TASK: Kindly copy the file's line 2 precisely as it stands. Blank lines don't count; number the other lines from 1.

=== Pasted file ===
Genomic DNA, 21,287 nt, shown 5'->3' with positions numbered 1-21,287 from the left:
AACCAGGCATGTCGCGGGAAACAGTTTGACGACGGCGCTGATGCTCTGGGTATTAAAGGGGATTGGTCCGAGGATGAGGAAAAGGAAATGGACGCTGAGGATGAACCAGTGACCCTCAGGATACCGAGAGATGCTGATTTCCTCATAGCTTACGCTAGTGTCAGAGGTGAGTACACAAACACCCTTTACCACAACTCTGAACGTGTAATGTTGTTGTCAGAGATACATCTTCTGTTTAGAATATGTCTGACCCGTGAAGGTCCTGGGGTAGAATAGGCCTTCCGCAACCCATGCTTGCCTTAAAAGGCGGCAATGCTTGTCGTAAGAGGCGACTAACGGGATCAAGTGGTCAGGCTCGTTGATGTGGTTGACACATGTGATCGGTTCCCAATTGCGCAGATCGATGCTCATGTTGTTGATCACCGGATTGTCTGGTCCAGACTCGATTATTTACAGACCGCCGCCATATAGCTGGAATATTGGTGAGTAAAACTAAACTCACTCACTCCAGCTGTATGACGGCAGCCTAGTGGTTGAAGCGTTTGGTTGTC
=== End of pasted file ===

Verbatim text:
AACCAGGCATGTCGCGGGAAACAGTTTGACGACGGCGCTGATGCTCTGGGTATTAAAGGGGATTGGTCCGAGGATGAGGAAAAGGAAATGGACGCTGAGGATGAACCAGTGACCCTCAGGATACCGAGAGATGCTGATTTCCTCATAGCTTACGCTAGTGTCAGAGGTGAGTACACAAACACCCTTTACCACAACTCTGAACGTGTAATGTTGTTGTCAGAGATACATCTTCTGTTTAGAATATGTCTGACCCGTGAAGGTCCTGGGGTAGAATAGGCCTTCCGCAACCCATGCTTGCCTTAAAAGGCGGCAATGCTTGTCGTAAGAGGCGACTAACGGGATCAAGTGGTCAGGCTCGTTGATGTGGTTGACACATGTGATCGGTTCCCAATTGCGCAGATCGATGCTCATGTTGTTGATCACCGGATTGTCTGGTCCAGACTCGATTATTTACAGACCGCCGCCATATAGCTGGAATATTGGTGAGTAAAACTAAACTCACTCACTCCAGCTGTATGACGGCAGCCTAGTGGTTGAAGCGTTTGGTTGTC